Scripting LibreOffice with Python

Scripting LibreOffice with Python

We were recently asked to automate some editing tasks for the Spotlight English editors who use LibreOffice Writer to prepare their episode copy.

With LibreOffice’s UNO (Universal Network Objects) component model, which has bindings to many programming languages, we were quite spoiled for choice. We could have gone with JavaScript, Basic, Python and the Java-like BeanShell scripting languages. Python was our favourite in that bunch and once you get going it is a very powerful and productive stack to work with. However, it was difficult to find information on how to set up a development environment. It was also a challenge to find good examples of how to code against the extensive API. So, here is what we learned:

Set up a project folder

With any project we like to have our code under version control so we can collaborate and roll back to earlier versions. So, the first step is to set up a project folder where we can edit, build, test and deploy our code. And after the project is delivered we can easily archive the folder.

Our production macros will go into which we will later embed into our document. will have some useful scaffolding methods that we want to call on while we are developing the code.

Quick feedback loop

To run a macro in LibreOffice, the scripting file must be in a special system folder or embedded into the document. We could put a symlink to our scriptlight folder in that system folder and configure a keyboard shortcut or toolbar button to trigger it, but it turns out that when we make changes to the macro, the script has to be reloaded by closing and opening the document. This won’t do.

Happily, LibreOffice can expose it’s API to the shell by running with an open socket. Let’s try it.

First we launch LibreOffice Writer with a new document and an open socket to communicate with from the Python shell:


Next we launch the copy of Python which is included in LibreOffice:

To start controlling our document, we type in the following:

This should now insert our message into the open document.

Run from a file

When the script is not running through a socket connection, there is a shorter way to get hold of the active document or “model”, but while we have not embedded the script we have to use the steps above. Let’s package this as a function in our file

Now in we can have the following:

To run your script against the open document you issue this command:


Ah, now we are in business. We can make a small change to the script and hit up arrow enter in terminal to test it.

Some things to note: you can expose any function in the script to be available for calling from the document by including the name in the list on the last line. Note the inconsistent use of the comma. If you had two functions it would look like this:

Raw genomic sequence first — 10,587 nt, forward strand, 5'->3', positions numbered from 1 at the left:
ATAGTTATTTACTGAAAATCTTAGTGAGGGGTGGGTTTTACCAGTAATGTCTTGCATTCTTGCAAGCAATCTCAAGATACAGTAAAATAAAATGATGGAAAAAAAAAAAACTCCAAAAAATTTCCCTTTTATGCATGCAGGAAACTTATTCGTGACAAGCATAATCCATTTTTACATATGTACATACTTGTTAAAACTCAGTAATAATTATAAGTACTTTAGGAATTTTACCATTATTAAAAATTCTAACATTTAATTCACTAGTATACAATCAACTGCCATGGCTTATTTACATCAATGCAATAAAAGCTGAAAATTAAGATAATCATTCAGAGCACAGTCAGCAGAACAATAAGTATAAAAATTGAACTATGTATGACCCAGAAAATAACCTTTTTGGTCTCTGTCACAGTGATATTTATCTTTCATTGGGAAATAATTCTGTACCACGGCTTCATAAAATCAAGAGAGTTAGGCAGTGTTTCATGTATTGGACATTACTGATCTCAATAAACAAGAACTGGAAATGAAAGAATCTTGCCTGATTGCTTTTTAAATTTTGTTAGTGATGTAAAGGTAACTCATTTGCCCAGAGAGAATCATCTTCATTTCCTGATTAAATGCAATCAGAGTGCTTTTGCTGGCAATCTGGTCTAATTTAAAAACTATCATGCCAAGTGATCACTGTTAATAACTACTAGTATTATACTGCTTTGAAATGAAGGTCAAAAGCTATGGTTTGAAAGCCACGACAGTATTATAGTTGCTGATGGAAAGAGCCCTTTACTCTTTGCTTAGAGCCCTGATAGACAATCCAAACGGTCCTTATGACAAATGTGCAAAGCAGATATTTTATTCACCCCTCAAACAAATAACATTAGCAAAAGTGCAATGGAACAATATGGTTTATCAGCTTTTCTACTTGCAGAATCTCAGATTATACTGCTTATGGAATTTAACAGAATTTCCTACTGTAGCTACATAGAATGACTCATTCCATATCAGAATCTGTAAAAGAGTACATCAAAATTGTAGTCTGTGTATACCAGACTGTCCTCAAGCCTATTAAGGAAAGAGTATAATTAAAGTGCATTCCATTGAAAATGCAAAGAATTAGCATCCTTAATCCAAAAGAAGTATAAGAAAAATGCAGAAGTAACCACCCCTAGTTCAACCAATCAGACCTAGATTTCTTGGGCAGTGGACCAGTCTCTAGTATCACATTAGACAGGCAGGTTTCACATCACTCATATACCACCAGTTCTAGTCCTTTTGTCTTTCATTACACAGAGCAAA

Exploring the API

The API docs are not the easiest to work with:

  1. There is no one canonical place to look. Both OpenOffice and LibreOffice have docs that point to each other.
  2. The docs have code samples in many different languages and most of them use the interface-orientated architecture that is unnecessarily indirect

To help with this a little we have these functions in dev: dev.printObjectProperties and dev.printInterfaces which will list any object’s properties and the interfaces they implement respectively.


When we have developed and tested our macro via the convenient socket interface, we are ready to deploy it into a template or document. The first deploy step is to comment out all uses of the dev helper script. Then push the macro into a newly prepared LibreOffice document file. It turns out that a LibreOffice document is actually a zipped folder with various content, formatting and meta data files inside. To add a macro file, we must add the file to a special folder inside the zip and register the new file in the zip manifest. This can be done manually with a long recipe or like this:

Once the script is deployed, you can open the document and the macro should show up under the run macro menu. Typically you will right-click on a visible toolbar and select Customize toolbar… from the context menu to assign your macro to a toobar button or a shortcut key.
Running the embedded script is a lot faster than running it through a socket, but you might not notice the difference if your script isn’t doing a lot of work.


Rather than adding a load of command aliases to our bash profile with every new project, we like to make a small bash script with intuitive shortcuts to all our repeating CLI commands for the project. This way we can file it away with our project once it is done and if we ever need to come back to the project months later, we don’t have to go read up again how to start, build or deploy the project. So for this project we picked “speng” SPotlight ENGlish:

This is how mine looks:

It might look scary and overkill to write all that just to save a few keystrokes, but once you have a template like this it is easy to adapt for any project and it is a great way to document what you need to do next time you pull the project from the shelf.
You will see a refence to which does the deployment for us. Check it out in this gist.

Further reading

* Official API docs – good luck
* Christopher Bourez’s blog – excellent article with lots of good examples. Especially his Calc macros.
* Jamie Boyle’s Cookbook – learned some good debugging tips from this guide

Jannie Theunissen
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